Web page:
This isn't the first time law enforcement officials have tried to get DHS ruled in contempt of court for delays in transfers during the pandemic, Coleman said.

Other counties across the state, including Cook, Lake and Winnebago, have requested the rulings, but the department has been able to avoid being found in contempt, she said.

DHS officials told Sangamon County Jail officials June 15 that all four inmates who are waiting would be transferred to DHS facilities by June 24, Wright said. He said that news from DHS came immediately after a court hearing at which Wright asked for a contempt ruling against the state. Circuit Judge Adam Giganti postponed a ruling at least until June 27.

Assuming DHS follows through on its commitment to transfer the four, Wright said he will discuss with jail officials whether to drop his contempt request.

Coleman said she realizes that delays in transfers often would last longer than 20 days even before the pandemic, which began in early 2020. She noted that the General Assembly shortened the transfer requirement in 2018 from a minimum of 30 days to 20 days.

A pilot program began in Cook County before the pandemic to increase the use of "diversion" away from the forensic system for people charged with misdemeanor crimes so they can be treated in community-based outpatient or residential settings rather than in inpatient state psychiatric hospitals, Coleman said.

These misdemeanor defendants represent up to 25% to 30% of jail inmates on the waiting list, she said.

The Cook County program was delayed by the pandemic, but if expanded statewide, could divert some people who are "clinically appropriate" into community-based care and reduce the reliance on inpatient beds in state forensic units, Coleman said.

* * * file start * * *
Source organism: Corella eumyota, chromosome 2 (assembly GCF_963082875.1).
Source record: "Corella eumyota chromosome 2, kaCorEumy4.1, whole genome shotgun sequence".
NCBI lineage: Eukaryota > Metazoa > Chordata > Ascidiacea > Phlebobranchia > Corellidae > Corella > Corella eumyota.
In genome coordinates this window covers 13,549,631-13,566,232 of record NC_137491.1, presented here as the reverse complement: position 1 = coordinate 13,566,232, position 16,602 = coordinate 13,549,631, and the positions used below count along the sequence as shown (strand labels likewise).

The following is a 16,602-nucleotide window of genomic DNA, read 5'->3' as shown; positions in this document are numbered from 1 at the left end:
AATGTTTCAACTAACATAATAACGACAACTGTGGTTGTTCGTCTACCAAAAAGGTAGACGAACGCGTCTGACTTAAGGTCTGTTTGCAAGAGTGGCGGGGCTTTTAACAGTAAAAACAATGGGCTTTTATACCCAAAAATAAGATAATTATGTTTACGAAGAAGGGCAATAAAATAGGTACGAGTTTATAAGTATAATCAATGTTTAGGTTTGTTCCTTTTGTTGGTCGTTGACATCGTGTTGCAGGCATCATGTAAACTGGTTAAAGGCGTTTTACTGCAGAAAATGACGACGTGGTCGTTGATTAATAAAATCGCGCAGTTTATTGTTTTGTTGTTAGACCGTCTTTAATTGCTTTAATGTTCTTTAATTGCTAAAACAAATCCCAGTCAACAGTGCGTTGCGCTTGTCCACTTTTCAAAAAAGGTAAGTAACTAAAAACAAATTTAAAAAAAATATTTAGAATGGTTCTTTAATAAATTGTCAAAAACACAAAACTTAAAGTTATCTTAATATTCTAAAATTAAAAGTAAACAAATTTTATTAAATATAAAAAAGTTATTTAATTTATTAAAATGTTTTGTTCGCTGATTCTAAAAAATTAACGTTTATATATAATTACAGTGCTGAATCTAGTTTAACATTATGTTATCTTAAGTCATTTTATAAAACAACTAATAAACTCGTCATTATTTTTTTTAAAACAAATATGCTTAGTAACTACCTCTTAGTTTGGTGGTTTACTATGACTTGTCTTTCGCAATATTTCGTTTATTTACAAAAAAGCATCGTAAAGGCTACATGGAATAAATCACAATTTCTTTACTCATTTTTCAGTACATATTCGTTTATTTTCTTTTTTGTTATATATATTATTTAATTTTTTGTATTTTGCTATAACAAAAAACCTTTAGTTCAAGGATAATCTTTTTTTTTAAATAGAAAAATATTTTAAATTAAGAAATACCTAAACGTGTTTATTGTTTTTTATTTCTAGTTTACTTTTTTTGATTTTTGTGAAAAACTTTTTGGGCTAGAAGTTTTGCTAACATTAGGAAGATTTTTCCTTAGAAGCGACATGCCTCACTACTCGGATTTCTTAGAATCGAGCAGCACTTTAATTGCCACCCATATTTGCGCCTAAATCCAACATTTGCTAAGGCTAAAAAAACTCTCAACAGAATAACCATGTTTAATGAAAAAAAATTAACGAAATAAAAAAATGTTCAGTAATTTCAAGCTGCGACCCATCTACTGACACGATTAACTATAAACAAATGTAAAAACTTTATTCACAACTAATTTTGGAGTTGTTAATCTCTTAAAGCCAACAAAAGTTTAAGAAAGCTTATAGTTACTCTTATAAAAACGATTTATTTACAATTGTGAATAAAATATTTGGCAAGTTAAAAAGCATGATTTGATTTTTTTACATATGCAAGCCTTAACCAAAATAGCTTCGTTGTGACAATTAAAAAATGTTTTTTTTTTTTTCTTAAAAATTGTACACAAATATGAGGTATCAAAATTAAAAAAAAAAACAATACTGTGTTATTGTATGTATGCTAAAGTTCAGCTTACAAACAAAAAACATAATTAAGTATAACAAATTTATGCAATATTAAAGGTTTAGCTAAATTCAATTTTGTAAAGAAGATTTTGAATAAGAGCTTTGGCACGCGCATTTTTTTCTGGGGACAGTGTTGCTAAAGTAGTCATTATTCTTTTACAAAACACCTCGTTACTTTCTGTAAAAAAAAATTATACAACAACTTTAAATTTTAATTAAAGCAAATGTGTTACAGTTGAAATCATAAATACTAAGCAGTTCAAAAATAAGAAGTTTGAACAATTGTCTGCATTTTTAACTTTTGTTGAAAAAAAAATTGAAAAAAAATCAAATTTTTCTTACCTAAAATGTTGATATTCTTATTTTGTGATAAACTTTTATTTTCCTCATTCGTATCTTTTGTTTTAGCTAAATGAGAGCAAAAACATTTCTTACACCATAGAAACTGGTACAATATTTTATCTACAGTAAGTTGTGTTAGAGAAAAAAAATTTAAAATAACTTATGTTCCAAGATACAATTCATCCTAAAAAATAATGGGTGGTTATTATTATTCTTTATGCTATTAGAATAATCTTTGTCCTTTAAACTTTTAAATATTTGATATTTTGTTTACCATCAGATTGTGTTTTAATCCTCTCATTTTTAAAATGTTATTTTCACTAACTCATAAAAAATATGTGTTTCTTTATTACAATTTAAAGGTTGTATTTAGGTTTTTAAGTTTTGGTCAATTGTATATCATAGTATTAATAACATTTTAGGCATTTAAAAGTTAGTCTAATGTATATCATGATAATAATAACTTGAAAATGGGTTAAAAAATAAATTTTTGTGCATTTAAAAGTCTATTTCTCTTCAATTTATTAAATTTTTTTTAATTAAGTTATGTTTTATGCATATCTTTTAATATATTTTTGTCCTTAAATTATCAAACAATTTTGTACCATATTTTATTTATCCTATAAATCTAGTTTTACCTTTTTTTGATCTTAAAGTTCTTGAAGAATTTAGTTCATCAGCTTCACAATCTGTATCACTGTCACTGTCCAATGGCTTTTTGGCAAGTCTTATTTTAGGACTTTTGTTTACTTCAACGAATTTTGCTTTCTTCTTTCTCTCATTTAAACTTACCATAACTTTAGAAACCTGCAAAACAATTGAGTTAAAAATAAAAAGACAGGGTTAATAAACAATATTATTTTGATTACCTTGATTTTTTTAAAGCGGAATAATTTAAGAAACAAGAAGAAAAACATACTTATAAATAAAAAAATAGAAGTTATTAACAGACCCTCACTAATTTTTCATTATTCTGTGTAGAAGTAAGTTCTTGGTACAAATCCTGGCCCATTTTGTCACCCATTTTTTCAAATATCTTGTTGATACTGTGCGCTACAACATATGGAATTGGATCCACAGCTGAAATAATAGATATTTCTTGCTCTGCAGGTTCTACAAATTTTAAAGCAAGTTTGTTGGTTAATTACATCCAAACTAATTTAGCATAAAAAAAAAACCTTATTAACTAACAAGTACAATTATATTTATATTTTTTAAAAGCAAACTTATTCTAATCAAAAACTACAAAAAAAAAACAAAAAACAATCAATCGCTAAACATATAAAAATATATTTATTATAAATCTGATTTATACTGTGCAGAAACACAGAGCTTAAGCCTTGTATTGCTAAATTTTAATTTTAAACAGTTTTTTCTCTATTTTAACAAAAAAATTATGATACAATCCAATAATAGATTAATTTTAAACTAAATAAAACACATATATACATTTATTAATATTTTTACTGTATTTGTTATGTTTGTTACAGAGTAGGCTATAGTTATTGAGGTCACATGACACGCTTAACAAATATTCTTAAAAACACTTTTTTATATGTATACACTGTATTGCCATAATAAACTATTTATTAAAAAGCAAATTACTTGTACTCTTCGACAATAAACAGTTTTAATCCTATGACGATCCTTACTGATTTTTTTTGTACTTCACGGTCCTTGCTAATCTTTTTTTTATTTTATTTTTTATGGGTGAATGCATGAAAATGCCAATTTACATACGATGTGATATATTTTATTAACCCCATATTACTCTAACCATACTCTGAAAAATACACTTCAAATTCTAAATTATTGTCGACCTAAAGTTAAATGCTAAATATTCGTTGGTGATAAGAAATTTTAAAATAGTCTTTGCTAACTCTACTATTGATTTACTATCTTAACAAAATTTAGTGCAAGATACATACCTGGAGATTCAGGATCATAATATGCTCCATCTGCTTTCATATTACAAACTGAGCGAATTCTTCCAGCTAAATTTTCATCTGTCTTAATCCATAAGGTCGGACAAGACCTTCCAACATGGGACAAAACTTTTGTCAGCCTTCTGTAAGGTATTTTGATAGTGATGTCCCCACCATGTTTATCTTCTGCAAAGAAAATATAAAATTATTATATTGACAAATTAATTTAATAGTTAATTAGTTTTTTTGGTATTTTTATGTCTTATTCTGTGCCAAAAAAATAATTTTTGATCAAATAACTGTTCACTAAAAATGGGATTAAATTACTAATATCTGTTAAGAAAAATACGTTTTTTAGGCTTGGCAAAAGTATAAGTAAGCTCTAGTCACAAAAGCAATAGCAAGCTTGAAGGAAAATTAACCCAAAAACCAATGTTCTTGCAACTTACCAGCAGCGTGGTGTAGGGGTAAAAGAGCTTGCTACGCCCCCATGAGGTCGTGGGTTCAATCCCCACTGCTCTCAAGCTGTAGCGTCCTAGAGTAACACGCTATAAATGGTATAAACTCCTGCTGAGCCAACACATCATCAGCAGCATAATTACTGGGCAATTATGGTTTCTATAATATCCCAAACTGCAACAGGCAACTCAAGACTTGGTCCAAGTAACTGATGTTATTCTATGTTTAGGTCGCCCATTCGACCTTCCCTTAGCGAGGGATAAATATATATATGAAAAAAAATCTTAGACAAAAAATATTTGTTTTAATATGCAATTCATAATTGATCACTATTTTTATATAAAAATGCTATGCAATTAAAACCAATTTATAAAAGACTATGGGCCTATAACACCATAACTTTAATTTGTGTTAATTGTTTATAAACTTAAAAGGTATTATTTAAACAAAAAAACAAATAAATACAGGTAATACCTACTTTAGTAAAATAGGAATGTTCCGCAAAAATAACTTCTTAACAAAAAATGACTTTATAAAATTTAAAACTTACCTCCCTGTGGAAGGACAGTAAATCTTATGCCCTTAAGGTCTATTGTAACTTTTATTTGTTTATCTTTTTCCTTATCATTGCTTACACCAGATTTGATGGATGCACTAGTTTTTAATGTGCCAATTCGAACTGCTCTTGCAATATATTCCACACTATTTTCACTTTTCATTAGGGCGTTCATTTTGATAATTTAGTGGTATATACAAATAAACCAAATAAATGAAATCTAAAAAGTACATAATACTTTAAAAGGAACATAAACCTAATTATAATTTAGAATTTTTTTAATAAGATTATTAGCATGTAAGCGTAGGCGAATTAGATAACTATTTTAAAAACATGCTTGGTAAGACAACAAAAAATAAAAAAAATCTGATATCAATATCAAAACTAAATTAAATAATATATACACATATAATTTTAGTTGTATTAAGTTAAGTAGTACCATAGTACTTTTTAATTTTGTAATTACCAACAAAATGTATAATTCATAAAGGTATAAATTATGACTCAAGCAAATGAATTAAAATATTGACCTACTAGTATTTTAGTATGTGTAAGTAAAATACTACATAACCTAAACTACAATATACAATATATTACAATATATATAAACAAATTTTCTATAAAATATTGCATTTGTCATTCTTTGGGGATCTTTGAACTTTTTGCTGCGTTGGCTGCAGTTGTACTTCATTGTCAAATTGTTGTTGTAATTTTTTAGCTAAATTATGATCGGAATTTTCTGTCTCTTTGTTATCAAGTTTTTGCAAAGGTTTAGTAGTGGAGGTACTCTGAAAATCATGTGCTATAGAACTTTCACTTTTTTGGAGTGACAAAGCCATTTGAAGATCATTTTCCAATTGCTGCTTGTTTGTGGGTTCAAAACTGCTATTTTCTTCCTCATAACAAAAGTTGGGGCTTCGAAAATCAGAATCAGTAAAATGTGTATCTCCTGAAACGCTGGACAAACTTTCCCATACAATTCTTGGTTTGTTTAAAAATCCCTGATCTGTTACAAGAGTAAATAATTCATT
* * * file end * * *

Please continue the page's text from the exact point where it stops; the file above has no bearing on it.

DHS also is working with county jails and court systems to transfer patients whose mental fitness has been restored back to jail quicker, thus freeing up more beds, she said.

Coleman said the increased isolation brought on by the COVID-19 pandemic likely made mental health issues worse for some people. The operations of community mental health providers also were affected by the pandemic.

Those factors resulted in more people being arrested, entering the criminal justice system and needing treatment from DHS to attain mental fitness, DHS officials said.

Sangamon County Sheriff Jack Campbell said the county jail sometimes has housed inmates for five or six months after they were declared unfit before a bed at a DHS facility became open.

Delays in transfers add to the jail's overcrowding problem, he said, noting that the jail is designed for 314 inmates but routinely houses more than 350.

The jail is housing more and more people with mental health problems, he said. The situation can lead to fights among inmates and risks to jail workers, though no deaths related to mentally unfit inmates have occurred, he said.

"We're not a mental health facility," he said. "We're a detention facility."

Jim Kaitschuk, executive director of the Illinois Sheriffs' Association, said: "There is a huge void in both inpatient and outpatient services for mental health across the state, and according to my conversations with law enforcement, this has been going on for decades when many inpatient facilities were eliminated.

"Sheriffs from everywhere have been pleading for appropriate services to get these folks the much-needed help they require, and for many, it is not safe to have them in the communities without the appropriate care," Kaitschuk said. "But it is also not appropriate to have them in the jails where, in many cases, they further deteriorate."

Dean Olsen is a senior staff writer for Illinois Times. He can be reached at dolsen@illinoistimes.com or 217-679-7810.

About The Author

Dean Olsen

Dean Olsen is a senior staff writer for Illinois Times. He can be reached at:
dolsen@illinoistimes.com, 217-679-7810 or @DeanOlsenIT.